Today, I should be seriously happy.
My latest book, Omission, is finally out, and I’m so thrilled to share it with the world.
As I got online this morning to start work for the day and get some things done I didn’t get done yesterday, I was slapped in the face.
A little boy, Rowan Windham, all of 10 years old, passed away overnight.
I’ve never met Rowan, but I know of him. And he and my son share a special set of circumstances: both went 2000+ miles to Seattle to undergo bone marrow transplants for the same disease, Shwachman-Diamond Syndrome. The difference is, one got to go home. The other got to go to Heaven.
This morning, instead of wanting to spread the word about my book, I’m crying for this little boy’s family. I so want to hug them, even though I don’t know them. And just be a shoulder for them to cry on.
At the same time, I feel a lot of guilt. Why is my son healthy, and they’re planning their son’s funeral? It just doesn’t seem right. No child should have to go through what my son and Rowan did.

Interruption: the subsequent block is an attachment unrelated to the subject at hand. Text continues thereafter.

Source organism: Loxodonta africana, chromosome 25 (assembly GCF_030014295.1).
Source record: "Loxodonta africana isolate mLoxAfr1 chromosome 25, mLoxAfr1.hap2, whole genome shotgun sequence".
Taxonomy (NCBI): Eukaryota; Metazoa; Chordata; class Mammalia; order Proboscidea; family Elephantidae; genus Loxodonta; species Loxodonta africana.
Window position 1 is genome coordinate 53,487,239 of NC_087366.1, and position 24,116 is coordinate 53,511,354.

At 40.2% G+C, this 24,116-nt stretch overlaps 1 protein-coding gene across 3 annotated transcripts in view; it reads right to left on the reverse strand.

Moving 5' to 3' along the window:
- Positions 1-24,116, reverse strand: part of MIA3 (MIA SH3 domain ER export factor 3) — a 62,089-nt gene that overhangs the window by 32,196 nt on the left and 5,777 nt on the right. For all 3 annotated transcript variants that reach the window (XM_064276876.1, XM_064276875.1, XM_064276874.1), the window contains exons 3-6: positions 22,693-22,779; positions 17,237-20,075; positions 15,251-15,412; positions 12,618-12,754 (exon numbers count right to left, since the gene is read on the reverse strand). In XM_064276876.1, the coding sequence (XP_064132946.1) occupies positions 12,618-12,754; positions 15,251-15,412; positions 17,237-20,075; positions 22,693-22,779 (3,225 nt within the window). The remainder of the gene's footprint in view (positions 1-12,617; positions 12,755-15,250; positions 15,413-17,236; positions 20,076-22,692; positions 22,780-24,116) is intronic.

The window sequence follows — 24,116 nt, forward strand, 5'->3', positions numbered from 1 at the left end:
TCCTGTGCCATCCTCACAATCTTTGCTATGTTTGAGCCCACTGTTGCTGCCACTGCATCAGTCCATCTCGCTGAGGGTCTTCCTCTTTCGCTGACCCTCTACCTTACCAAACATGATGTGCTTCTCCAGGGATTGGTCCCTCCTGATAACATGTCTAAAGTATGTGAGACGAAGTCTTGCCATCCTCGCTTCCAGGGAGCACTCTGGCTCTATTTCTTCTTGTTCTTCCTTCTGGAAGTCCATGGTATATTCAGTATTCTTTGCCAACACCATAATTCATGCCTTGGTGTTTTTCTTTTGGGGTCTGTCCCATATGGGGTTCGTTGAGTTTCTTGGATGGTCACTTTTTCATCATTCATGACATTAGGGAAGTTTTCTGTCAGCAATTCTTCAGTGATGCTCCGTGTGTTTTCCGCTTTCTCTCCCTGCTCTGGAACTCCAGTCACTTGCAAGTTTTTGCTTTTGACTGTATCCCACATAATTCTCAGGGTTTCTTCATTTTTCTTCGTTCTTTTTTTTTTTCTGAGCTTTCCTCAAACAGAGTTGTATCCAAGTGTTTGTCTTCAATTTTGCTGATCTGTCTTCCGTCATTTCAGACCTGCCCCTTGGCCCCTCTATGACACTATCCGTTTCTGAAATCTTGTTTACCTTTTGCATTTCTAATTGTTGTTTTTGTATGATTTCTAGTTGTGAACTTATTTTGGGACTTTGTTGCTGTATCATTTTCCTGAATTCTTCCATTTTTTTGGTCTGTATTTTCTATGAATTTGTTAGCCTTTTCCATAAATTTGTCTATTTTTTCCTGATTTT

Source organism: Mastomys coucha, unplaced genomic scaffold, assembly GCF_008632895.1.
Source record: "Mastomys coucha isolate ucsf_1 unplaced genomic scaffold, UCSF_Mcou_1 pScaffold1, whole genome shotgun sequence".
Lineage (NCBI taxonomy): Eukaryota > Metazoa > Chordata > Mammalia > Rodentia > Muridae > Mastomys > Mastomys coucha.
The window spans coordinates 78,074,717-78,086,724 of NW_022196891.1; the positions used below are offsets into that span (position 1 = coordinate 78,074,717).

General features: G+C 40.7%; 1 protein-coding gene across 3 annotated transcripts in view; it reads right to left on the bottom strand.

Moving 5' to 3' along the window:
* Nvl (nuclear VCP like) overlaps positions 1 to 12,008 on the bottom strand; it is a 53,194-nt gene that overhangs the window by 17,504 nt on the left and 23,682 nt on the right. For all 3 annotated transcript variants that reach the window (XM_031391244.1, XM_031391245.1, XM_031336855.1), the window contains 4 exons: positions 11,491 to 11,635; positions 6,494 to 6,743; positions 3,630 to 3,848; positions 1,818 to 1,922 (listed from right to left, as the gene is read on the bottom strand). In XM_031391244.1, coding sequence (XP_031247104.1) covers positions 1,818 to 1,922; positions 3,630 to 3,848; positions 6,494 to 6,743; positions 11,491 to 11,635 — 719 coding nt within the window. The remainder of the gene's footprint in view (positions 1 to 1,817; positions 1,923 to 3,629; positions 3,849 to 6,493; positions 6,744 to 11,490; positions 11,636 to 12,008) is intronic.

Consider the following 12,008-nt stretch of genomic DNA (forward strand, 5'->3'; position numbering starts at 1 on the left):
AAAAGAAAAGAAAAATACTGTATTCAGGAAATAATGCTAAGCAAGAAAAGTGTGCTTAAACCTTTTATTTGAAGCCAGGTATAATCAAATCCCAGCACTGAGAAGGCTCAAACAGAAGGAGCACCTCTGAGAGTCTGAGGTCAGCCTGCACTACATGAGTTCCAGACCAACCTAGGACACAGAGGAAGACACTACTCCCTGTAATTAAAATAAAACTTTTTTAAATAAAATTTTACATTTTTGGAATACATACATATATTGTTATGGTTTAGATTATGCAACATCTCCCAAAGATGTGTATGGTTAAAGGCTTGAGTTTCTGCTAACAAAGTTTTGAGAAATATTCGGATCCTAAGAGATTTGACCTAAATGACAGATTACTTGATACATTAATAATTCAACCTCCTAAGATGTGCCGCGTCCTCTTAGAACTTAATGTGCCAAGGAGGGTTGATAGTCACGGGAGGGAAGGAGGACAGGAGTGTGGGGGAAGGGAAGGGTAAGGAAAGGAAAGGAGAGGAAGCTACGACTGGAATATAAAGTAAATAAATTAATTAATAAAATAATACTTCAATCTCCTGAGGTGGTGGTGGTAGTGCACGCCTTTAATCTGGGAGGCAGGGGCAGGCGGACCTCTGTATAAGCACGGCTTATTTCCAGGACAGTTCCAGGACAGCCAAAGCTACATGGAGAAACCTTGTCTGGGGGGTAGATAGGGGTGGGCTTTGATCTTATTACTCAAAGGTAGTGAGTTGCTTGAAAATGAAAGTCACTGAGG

Living with the knowledge that your kid may not outlive you weighs heavily on a parent’s heart. In the 6 years I’ve been in the SDS community, I’ve seen too many kiddos–and adults–lose their fight. Some are just a glancing blow–a name, an age. Others, like Rowan’s, are a sucker punch right in the solar plexus. They leave you raw.
There are no words for what Rowan’s family are experiencing today. If you read this today, in December 2016, or five years from now, say a prayer for them. Whether Rowan’s passing was yesterday or a decade ago, there’s a hole where he used to be.
One that will only be healed when they join him in Heaven.